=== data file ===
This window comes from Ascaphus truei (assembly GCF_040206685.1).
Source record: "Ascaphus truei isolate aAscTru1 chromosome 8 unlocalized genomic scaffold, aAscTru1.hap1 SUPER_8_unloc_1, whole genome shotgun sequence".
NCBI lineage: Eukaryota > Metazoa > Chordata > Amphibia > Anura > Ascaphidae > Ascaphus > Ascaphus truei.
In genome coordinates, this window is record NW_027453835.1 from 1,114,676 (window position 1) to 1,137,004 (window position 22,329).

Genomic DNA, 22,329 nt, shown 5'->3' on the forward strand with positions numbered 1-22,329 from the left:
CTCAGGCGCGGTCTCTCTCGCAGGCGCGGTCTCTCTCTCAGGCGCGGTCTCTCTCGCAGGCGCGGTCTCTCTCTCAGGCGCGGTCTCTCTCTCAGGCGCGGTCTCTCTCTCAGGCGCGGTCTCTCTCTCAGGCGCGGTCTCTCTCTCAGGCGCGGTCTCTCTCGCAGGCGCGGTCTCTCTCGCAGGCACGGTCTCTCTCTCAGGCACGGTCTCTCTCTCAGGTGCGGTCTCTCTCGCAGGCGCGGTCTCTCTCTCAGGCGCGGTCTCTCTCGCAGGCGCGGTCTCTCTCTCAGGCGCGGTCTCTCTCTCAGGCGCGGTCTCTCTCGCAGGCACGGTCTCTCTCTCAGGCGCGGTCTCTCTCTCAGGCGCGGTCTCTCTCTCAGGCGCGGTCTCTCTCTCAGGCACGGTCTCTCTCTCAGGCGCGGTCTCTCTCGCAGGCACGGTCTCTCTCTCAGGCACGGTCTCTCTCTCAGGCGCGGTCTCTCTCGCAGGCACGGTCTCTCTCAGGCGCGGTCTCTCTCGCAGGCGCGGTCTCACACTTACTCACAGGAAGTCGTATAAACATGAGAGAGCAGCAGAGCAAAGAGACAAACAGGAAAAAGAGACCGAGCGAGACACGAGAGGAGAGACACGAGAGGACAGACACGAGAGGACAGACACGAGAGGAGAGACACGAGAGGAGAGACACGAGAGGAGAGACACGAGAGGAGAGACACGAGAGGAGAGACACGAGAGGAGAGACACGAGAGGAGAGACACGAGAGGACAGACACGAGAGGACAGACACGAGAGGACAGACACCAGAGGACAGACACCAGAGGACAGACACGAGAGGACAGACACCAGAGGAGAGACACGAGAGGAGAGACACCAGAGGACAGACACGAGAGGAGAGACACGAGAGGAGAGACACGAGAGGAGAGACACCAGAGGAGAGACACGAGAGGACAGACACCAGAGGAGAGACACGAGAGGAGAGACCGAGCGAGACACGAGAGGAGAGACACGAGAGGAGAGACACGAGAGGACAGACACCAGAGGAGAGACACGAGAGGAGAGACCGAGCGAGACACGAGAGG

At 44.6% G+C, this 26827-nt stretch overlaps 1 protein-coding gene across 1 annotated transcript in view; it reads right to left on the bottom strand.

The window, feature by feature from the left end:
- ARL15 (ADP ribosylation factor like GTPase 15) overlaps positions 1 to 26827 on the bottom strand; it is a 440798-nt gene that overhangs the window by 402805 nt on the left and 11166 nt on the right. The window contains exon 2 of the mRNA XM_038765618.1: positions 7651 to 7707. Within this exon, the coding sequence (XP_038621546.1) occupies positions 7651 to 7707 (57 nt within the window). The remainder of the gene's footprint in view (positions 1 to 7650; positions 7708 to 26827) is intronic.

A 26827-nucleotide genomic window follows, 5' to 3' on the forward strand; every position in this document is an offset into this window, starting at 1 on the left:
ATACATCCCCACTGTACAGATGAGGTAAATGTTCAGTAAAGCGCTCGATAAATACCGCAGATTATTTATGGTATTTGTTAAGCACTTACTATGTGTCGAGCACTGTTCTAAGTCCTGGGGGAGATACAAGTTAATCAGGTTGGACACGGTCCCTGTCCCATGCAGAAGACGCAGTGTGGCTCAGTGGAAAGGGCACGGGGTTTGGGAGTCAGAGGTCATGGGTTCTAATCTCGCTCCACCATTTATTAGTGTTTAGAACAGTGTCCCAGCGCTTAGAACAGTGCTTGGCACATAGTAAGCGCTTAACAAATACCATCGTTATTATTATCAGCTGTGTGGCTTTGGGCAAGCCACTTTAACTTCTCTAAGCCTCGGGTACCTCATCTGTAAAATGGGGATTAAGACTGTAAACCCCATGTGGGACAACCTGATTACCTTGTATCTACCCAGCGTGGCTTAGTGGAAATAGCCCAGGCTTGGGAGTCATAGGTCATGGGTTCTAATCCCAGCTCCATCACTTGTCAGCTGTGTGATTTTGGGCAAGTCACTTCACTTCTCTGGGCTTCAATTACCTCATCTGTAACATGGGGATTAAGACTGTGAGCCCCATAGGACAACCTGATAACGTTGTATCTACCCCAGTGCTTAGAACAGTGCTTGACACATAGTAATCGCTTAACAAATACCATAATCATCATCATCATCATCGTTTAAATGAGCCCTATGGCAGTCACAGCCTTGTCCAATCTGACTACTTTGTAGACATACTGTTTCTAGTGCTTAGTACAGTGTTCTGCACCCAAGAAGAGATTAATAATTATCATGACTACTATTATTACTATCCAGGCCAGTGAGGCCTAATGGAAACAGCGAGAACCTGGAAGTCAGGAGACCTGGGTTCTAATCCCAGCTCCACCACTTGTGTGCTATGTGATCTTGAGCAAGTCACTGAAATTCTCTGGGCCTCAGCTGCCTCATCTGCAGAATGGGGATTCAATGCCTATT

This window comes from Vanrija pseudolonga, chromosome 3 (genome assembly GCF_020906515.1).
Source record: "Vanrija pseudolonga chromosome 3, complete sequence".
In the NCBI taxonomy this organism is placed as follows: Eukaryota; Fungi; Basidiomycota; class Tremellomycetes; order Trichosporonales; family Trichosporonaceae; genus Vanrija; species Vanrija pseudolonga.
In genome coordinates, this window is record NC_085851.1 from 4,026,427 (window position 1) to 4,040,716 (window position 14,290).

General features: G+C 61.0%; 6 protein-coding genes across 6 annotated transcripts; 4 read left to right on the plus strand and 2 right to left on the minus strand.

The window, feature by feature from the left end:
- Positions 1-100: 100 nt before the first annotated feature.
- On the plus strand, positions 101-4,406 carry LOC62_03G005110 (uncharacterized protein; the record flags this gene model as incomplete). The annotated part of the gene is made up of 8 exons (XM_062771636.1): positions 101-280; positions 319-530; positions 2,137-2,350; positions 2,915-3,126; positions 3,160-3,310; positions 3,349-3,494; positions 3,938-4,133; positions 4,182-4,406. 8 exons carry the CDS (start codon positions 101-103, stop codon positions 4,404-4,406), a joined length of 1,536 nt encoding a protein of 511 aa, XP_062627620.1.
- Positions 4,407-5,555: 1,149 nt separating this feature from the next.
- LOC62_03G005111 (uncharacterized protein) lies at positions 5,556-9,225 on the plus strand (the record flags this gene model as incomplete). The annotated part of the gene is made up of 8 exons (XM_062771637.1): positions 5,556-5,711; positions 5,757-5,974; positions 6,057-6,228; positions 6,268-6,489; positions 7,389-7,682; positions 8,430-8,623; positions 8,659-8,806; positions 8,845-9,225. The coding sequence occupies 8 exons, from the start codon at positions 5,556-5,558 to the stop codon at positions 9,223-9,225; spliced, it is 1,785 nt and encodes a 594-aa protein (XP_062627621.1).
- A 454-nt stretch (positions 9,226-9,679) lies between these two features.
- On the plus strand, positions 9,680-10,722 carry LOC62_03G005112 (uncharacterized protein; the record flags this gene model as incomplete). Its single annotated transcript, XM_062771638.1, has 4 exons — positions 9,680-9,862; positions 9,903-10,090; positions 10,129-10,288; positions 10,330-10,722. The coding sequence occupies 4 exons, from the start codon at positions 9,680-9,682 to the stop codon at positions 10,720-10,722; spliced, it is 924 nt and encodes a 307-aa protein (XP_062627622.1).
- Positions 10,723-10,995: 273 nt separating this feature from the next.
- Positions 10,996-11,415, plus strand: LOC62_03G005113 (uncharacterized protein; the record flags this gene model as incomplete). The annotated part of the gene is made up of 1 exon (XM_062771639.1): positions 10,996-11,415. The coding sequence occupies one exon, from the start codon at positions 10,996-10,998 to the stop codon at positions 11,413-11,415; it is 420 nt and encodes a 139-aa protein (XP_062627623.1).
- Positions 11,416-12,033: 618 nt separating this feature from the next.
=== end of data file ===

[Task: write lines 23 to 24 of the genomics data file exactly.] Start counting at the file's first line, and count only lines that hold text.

- On the plus strand, positions 9,680-10,722 carry LOC62_03G005112 (uncharacterized protein; the record flags this gene model as incomplete). Its single annotated transcript, XM_062771638.1, has 4 exons — positions 9,680-9,862; positions 9,903-10,090; positions 10,129-10,288; positions 10,330-10,722. The coding sequence occupies 4 exons, from the start codon at positions 9,680-9,682 to the stop codon at positions 10,720-10,722; spliced, it is 924 nt and encodes a 307-aa protein (XP_062627622.1).
- Positions 10,723-10,995: 273 nt separating this feature from the next.